mmm, pumkin and maple is a match made in heaven! What a genius you are with your pumpkin seed flour!


Shirley @ gfe March 3, 2012 at 10:08 am

Oh, Maggie, these cookies look and sound so good, and good for you, too! :-) Off to share …



Nancy @Real Food Allergy Free March 3, 2012 at 5:04 pm

This is brilliant! I just shared these on facebook. I can’t wait to experiment with pumpkin seed flour and try these. Please, please, please share these at Allergy Free Wednesday! http://www.realfoodallergyfree.com/2012/02/allergy-free-wednesday-229/


Sarah March 3, 2012 at 7:37 pm

These look amazing! I need to get more healthy foods into my 18 month old. I think he will love them. Do you think I can use quinoa flour instead of ground quinoa flakes? Thanks!


amelia May 4, 2012 at 12:17 pm

I don’t even want to know the caloric value in these. I just ran 3 miles and whipped these cookies up for the first time. I will have to run another 3, because I am going to eat the whole batch! Thanks for sharing! Cheers!


Susan February 12, 2013 at 7:41 pm

Hi there,
I literally Googled ‘ground pumpkin seed cookies’ and found you! And also thought choc chips would be good! Now I don’t have to invent my own version–/ all for the same reasons (nutfree but protein!). They are for my son who has autism. Would you believe he is sensitive to quinoa, flax, and psyllium? Do you think I can use ground chia seeds instead of the psyllium (and for the flax, too)? Will use our GF oats ground into flour instead of quinoa.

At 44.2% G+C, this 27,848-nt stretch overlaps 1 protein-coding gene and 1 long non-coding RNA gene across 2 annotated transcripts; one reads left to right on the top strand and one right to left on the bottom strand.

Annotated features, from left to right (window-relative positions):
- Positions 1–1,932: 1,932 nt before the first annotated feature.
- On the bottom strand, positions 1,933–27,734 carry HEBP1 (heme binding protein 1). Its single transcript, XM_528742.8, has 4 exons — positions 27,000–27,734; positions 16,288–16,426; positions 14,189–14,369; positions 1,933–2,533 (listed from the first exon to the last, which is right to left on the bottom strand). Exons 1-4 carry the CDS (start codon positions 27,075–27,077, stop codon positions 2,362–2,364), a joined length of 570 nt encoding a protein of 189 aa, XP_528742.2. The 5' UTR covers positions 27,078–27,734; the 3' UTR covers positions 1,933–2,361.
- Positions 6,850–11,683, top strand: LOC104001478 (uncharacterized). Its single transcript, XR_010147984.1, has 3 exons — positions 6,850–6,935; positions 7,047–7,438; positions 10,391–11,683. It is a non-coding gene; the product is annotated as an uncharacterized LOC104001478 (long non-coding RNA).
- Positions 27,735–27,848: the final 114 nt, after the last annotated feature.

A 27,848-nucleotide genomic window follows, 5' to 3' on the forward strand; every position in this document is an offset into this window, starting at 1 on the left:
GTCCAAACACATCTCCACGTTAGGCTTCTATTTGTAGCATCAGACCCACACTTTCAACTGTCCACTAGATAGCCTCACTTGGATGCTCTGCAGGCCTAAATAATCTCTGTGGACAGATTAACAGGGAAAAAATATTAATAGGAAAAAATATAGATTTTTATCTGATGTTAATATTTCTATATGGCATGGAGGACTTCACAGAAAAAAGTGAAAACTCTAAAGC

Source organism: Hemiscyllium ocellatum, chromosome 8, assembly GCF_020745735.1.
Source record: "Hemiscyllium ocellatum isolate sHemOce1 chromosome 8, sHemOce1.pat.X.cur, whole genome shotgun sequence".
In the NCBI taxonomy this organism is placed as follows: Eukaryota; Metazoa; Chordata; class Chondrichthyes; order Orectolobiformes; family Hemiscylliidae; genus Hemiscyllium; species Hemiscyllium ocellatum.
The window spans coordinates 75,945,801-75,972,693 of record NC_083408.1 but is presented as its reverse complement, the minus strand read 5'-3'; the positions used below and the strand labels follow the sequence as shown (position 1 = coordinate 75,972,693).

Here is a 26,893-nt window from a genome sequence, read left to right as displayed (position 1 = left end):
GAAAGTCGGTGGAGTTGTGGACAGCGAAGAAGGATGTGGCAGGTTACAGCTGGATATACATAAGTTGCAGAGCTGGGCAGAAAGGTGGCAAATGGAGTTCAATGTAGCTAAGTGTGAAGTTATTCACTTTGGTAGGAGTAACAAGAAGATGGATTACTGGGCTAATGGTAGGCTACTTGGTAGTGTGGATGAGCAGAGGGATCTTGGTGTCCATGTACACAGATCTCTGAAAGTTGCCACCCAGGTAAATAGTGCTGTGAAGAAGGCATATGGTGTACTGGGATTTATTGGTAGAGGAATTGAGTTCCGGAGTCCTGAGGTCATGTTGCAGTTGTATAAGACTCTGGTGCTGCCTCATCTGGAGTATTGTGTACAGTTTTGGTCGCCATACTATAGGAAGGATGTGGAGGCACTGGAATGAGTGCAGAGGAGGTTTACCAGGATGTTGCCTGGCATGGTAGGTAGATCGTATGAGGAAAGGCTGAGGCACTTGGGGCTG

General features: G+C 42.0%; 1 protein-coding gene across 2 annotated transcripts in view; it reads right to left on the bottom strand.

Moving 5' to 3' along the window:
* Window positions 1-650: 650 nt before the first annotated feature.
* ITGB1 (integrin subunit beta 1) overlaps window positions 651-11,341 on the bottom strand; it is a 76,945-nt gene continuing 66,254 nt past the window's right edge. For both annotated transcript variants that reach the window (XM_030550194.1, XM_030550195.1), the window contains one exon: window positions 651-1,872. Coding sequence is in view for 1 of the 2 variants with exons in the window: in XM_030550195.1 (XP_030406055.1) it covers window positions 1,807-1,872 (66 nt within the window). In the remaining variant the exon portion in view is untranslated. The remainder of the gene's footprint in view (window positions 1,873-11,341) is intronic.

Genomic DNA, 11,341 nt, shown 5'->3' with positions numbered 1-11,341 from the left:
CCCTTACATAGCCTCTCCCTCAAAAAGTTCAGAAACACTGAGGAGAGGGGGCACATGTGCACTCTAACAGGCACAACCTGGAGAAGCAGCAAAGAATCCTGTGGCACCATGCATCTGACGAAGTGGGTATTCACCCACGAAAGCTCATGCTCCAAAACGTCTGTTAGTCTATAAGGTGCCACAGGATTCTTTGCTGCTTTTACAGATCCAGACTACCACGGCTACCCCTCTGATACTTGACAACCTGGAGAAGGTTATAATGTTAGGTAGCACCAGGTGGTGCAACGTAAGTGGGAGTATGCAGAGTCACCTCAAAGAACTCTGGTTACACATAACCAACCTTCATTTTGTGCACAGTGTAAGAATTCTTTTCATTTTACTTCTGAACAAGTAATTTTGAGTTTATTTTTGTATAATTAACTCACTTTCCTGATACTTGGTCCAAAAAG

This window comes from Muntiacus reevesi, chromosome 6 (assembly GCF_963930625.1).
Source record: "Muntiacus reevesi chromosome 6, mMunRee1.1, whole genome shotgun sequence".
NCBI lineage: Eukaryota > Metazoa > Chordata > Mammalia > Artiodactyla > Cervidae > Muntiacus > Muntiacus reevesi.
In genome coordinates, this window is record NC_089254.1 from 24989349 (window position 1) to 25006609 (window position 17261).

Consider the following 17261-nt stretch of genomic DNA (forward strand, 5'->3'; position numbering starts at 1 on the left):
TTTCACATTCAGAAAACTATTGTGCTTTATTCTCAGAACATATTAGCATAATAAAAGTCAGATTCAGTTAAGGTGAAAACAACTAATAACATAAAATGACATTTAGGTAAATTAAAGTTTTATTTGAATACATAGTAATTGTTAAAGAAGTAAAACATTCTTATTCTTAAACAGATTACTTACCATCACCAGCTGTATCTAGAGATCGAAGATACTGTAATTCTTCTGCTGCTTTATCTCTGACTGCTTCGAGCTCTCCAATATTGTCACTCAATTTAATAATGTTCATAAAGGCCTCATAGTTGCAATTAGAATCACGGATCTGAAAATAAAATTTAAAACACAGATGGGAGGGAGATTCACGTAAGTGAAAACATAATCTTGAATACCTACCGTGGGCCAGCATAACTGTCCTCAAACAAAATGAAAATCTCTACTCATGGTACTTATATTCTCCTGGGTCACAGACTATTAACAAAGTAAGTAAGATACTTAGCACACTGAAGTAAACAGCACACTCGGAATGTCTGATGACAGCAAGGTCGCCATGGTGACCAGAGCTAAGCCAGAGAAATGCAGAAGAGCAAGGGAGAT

Susan March 9, 2013 at 7:34 am

Turned out great without the psyllium – used an egg instead, actually. AND, threw in 2 tbsp. cocoa powder! Yum.


Cheryl Caplan April 2, 2013 at 9:08 pm

These are my absolutely most favorite cookies ever! I’ve been gluten and dairy-free for nearly 10 years and was really missing a good cookie. These are so chock full of nutrition that I feel pretty virtuous while eating them. If only I could keep the rest of the family from devouring them too! Thanks for the recipe!!


Charu April 23, 2013 at 9:23 am

This is an awesome cookie recipe! Very creative! Thanks so much for posting this.

I didn’t have quinoa flakes so used quinoa flour and still came out good! My son has multiple food allergies and this cookie is great for him.


Oi August 6, 2013 at 5:03 pm

I’m guessing you didn’t use Pumpkin seeds with shell then huh?


Maryam April 16, 2014 at 7:07 pm

Hi there! I make these cookies all the time and use cocoa powder in the flour to make them chocolatey, they’re amazing! Just wondering if you’ve bee checked the caloric content per cookie out of curiosity? Thanks again!


Denise February 9, 2015 at 1:18 pm

Hi Maggie:
Thanks for this great recipe.
My DH was found to be low in phosphorus – so, I looked up phosphorus rich foods, found that pumpkin seeds were at the top of the list. Certainly he could just eat the seeds, but I wanted to see if there were any vegan muffin/cookie recipes using ground raw pumpkin seeds and my search led me to you : ) <3
Your blog is awesome – I've bookmarked it.
Thanks again : )
Many blessings to you and yours,


Elsa February 20, 2016 at 12:23 am

Seriously impressed with this recipe! Thank you for sharing! Will be making this a lot from now on – great GF DF wholesome fuel for long bike rides :)